Social Security Survivors Insurance
a spouse, if he or she is age 62 or older (unless he or she collects a higher Social Security benefit on his or her own record)
a spouse of any age who is caring for the applicant's child if the child is age 16 or younger or has a disability
children, if they are unmarried and age 18 or younger
children age 18 or younger, who are full-time elementary or secondary school as a full-time student; or
children age 18 or older who have a severe disability (the disability must have started before age 22)
Survivor benefits may be paid to a person's parents only if they depended upon the wage-earner for 50% or more of their support.
A one-time death benefit of $255 may also be made to survivors of wage-earners who had enough credits. This payment can be made only to certain members of the family. The amount payable to survivors is a percentage of the wage-earner's basic Social Security benefit -- usually between 75% and 100%.
Recipients must report to SSA the following changes in circumstance which may affect their continued receipt of benefits:
if they move
if they marry or divorce
if their name changes
if their income or earnings change
if a beneficiary is imprisoned
if they leave the United States
if a beneficiary dies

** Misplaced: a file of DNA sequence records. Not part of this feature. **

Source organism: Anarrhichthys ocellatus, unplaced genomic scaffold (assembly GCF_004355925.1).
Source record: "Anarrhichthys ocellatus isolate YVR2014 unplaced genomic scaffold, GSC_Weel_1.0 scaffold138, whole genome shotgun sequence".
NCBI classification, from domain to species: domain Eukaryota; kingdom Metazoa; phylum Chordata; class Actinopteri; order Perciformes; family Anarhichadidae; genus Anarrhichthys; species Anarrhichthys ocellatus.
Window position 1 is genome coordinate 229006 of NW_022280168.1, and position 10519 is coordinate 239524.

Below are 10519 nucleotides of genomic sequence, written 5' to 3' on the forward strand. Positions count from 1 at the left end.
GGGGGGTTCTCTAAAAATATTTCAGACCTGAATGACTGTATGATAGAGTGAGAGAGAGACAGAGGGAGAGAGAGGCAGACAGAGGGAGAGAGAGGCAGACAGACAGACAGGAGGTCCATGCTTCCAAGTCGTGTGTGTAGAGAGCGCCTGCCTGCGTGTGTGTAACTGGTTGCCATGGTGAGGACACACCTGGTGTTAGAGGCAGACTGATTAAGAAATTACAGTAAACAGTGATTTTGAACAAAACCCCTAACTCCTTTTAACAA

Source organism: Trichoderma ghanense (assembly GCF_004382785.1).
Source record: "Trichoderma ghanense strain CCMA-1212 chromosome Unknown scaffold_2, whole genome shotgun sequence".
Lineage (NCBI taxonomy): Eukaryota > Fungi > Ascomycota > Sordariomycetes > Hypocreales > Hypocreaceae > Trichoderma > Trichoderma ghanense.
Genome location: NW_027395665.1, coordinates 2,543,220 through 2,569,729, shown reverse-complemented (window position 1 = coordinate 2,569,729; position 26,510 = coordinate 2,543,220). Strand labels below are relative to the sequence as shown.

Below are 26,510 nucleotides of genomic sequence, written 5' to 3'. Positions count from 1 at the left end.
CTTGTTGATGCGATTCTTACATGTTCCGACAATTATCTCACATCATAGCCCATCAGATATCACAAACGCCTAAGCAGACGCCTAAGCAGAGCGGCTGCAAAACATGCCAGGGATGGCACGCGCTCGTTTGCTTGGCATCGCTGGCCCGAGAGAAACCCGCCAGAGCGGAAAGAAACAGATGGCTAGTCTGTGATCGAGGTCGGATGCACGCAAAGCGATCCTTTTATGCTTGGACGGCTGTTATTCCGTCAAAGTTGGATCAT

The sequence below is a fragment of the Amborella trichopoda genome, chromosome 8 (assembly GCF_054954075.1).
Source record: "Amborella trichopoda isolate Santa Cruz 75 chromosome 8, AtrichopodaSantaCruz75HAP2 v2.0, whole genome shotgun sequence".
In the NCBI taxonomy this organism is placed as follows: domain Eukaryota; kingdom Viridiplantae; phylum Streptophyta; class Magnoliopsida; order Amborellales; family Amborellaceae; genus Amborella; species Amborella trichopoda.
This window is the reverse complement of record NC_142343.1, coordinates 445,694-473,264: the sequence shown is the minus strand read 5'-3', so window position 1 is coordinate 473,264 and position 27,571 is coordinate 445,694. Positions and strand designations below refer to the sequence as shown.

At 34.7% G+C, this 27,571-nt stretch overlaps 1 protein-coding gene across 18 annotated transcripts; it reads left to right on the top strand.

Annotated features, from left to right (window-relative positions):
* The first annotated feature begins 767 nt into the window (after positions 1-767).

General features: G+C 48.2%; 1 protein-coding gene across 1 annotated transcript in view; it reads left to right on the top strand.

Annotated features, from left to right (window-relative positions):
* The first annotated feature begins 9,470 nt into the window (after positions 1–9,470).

If a beneficiary is unable to handle his or her own financial affairs, SSA may appoint a relative, friend, or other interested party as a "representative payee." Representative Payees must file periodic accounting reports with SSA to show how the beneficiary's funds were spent or saved.
BENEFITS FOR DIVORCED PEOPLE If a person is divorced (even if if s/he is remarried), his or her ex-spouse may be eligible for benefits on the former spouse's record. In some situations, an ex-spouse may receive benefits even if the former spouse is not receiving them. In order to qualify, the former spouse must:
have been married at least 10 years prior, and not currently married
be age 62 or older
not be eligible for an equal or higher benefit on his or her own Social Security record, or on someone else's Social Security record
Benefits paid to an ex-spouse do not affect the amount of any benefits payable to the person whose on whose Social Security record benefits are claimed or other members of his or her family.
APPEALS People have the right to appeal a decision that affects their eligibility for Social Security benefits. There are three steps in the appeals process available with SSA. Beyond that, people may take their case to a Federal court. APPLICATION PROCEDURE To file a claim for any Social Security benefit, people walk in to any SSA office. People may call the teleservice center to make an appointment. People who want to sign up for retirement, should make a claim three months before they wish to begin receiving benefits. All other applicants should file a claim as soon as they become eligible.
People may need to present the following documents when they file a claim:
Social Security card (or a record of their social security number)
children's birth certificates (if they are applying)
marriage certificate (if signing up on a spouse's record)
check or other papers with bank account number if they wish direct deposit of their check APPLICATION PROCEDURE People call the teleservice to make and appointment or walk in any local SSA office. FEES/PAYMENT SOURCE There are no fees for service.
322 E. Thousand Oaks Blvd., Ste. 110
Thousand Oaks , CA 91360 (Physical)Get directions
(888) 397-4807 (General Information) (800) 772-1213 (National Toll Free Number) (800) 325-0778